I read this book for two reasons: 1) Ashley (narfna) recommended it and 2) the main characters are obsessed with The X-Files, an obsession I, too, shared when I was their age.
Rory and Lula are best friends who live in a small Southern town and have much in common, but what they really bond over is The X-Files. Both have been abandoned by at least one parent (Lula by both, Rory by his father), though Lula lives with her loving grandparents while Rory is forced to fend for himself as his mother, an alcoholic they call Patty the Pickle, provides basically nothing more than a roof over his head.
I was immediately drawn to this book, and not just because of the X-Files connection. Lula and Rory are both outsiders and they’re just trying to figure stuff out. It’s a typical teenage coming of age story, I suppose, and one I could identify with even if I couldn’t specifically relate to some of what the two teens were going through (partly because, at almost 34, I am decidedly NOT a teen anymore but mostly because my parents, thankfully, are lovely people). But Lula and Rory are confused and their lives are messy but they’re just trying their hardest, dammit. You can’t help but hope they get everything they want and need.
It seems silly to say that something as trivial as a TV show provided such an easy outlet to identify so closely with these characters, but it just so happens that the TV show in question was the opposite of trivial to me at one point in my life, and it even led to me forming a friendship that I wouldn’t otherwise have had, were it not for The X-Files and the newly burgeoning internet.
The X-Files premiered in 1994, when I was 12-years-old. I didn’t start watching it until a year or two later, just around the time Scully is abducted and Mulder loses his mind over it, and my interest quickly grew into obsession. It wasn’t JUST that I wanted Mulder and Scully to touch each other on the naughty bits, though that was a big part of it. There was just something comforting about the two of them, outsiders in so many ways, sticking with each other through everything. The bond they had was something special, even outside of the romance I wanted them to share. Their relationship was different than anything I’d ever seen, though granted, I was not a worldly teenager, always more wrapped up in fictional worlds than in, you know, leaving the house and having my own adventures. Also, I was 12.
I watched every episode, and painstakingly recorded them all on VHS, trying my hardest to make sure I caught up on episodes I’d missed when reruns aired. (Teenage me would be very excited to learn about Netflix.) I collected magazine and TV Guide (!!!) clippings, and saved them all in a photo album that quickly filled up. I read fanfic, I participated in AOL X-Files forums and chats, and was even part of an e-mail list devoted to dissecting each episode of The X-Files in painstaking detail. This list was, most of the time, quite a lot of fun, particularly when a “war” would break out between Shippers and NoRoMos, when my above-mentioned friend and I would lay out evidence of Mulder and Scully’s love as if we were real FBI agents trying to prove a case.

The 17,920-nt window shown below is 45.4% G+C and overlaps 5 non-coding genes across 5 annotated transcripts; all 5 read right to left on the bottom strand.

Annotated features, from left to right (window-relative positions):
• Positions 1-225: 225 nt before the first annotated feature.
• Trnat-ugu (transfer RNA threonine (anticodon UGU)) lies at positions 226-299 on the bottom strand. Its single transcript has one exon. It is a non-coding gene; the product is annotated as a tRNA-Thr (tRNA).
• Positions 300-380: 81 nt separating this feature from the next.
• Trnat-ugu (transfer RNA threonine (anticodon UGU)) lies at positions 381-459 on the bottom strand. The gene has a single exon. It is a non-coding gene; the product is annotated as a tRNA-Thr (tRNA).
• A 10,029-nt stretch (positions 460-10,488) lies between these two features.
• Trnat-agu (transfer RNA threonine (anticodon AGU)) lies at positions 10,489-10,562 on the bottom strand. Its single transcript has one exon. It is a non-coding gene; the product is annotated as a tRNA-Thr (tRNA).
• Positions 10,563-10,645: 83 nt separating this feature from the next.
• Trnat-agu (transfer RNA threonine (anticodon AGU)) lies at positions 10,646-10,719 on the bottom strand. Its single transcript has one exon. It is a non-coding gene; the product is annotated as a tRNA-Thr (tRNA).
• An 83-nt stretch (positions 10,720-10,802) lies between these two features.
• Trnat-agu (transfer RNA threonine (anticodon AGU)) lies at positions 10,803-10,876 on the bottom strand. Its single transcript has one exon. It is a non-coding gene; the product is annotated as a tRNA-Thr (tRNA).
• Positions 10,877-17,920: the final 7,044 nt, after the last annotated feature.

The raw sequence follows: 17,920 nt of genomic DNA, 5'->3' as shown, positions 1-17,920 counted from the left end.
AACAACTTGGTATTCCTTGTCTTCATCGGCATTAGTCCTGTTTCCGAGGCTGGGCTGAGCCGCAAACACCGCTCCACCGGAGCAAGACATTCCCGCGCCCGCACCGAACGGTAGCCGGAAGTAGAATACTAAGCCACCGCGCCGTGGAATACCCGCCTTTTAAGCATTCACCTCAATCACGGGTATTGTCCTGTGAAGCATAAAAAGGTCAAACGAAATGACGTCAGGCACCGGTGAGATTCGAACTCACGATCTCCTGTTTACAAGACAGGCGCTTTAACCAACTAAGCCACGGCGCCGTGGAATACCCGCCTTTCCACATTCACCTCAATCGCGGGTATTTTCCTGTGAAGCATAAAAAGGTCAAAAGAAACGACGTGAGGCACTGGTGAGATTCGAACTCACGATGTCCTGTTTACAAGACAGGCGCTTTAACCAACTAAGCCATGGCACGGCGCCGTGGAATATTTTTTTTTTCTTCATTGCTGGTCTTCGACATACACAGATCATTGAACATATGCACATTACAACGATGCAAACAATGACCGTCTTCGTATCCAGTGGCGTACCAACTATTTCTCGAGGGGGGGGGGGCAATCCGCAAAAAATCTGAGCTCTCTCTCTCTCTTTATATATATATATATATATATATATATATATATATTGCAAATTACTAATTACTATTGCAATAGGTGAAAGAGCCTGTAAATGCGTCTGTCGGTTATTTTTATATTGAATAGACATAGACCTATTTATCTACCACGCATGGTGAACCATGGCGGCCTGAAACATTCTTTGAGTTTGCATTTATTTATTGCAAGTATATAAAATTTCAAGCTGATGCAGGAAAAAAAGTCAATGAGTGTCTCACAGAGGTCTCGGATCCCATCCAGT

Weird Girl and What’s His Name came into my life at a serendipitous time, as The X-Files Revival started just after I read it. I can’t begin to describe the eerie deja vu that came over me as I waited for the new premiere. It was Sunday night. I was waiting for football to be over so I could watch my favorite show. I was giddy and nervous and afraid I’d miss it (though TiVo is a bit more reliable than my old VCR).
The differences between teenage me and adult me (for instance, I used to watch the show alone in my parents’ house and was now watching with my husband in my own house) weren’t even enough to distract me, though I did take great comfort in knowing that I could pause the show if I needed to pee, or even rewind if I wanted to watch a “shippy” moment over again (also, I can drink now). And though most episodes of the revival left much to be desired, it was still nice to be that person again, if only for an hour a week.
When I think back to high school, so much of what I remember centered around The X-Files. Getting on AOL when I wasn’t supposed to, cringing while the dial up modem screeched and connected, hoping my parents wouldn’t hear it and catch me, just so I could talk to people about this show that I loved. My friend and I talked constantly on IM and email about the show. We started a website to painstakingly list every “shippy” moment from each episode. We even got to meet for the first X-Files movie, despite living many states away from one another, which we saw (I think?) four times opening day. This show was a huge part of my life, as ridiculous as it sounds.
So when I read this book, and how much the show bled into Lula and Rory’s lives, it made my heart ache. For the weird girls. For the kids who feel lost or like nobody notices them. For the people who feel like they don’t fit in. It made me a little sad, too, because those feelings never really go away. Sometimes I think we’re all still who we were in high school, and always will be. Maybe I’ll always be the quiet girl who was too wrapped up in a fictional world to pay much attention to what was going on around her. And maybe that’s OK. At least I’ll be in good company.
I guess what I’m saying is, you should really go watch The X-Files. And then ready this book.